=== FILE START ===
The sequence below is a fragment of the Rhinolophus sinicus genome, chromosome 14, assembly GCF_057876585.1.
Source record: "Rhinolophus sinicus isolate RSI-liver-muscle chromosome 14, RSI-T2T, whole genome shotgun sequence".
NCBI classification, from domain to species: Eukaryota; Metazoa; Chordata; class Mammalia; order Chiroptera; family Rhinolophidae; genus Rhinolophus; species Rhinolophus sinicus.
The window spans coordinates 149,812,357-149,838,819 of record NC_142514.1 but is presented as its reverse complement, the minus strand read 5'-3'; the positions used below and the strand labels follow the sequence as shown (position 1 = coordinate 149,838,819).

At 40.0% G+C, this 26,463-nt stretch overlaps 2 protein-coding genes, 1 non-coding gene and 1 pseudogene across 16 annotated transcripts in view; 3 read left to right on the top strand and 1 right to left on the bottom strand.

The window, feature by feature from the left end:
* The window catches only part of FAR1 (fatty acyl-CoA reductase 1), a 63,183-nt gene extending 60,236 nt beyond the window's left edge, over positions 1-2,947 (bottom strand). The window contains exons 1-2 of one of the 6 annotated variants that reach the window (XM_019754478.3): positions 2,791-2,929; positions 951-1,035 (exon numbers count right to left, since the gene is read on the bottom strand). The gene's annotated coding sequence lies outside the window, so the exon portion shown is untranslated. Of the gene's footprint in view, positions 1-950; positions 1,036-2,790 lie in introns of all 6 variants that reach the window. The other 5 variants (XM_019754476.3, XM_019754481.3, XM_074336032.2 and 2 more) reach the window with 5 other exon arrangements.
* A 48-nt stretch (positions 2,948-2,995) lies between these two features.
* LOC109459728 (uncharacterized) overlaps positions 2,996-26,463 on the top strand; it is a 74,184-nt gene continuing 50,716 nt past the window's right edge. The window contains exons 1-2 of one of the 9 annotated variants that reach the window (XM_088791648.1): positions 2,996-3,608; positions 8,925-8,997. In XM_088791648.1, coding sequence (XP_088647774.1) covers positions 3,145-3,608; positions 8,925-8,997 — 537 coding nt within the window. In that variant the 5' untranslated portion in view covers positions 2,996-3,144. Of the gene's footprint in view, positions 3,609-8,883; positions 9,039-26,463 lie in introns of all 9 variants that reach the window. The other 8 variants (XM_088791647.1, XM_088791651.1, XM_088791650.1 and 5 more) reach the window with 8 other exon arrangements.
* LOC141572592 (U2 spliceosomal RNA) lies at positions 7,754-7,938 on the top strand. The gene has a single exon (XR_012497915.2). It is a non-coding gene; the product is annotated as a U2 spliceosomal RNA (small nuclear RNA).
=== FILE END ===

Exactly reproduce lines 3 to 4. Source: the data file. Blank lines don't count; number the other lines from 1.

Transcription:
NCBI classification, from domain to species: Eukaryota; Metazoa; Chordata; class Mammalia; order Chiroptera; family Rhinolophidae; genus Rhinolophus; species Rhinolophus sinicus.
The window spans coordinates 149,812,357-149,838,819 of record NC_142514.1 but is presented as its reverse complement, the minus strand read 5'-3'; the positions used below and the strand labels follow the sequence as shown (position 1 = coordinate 149,838,819).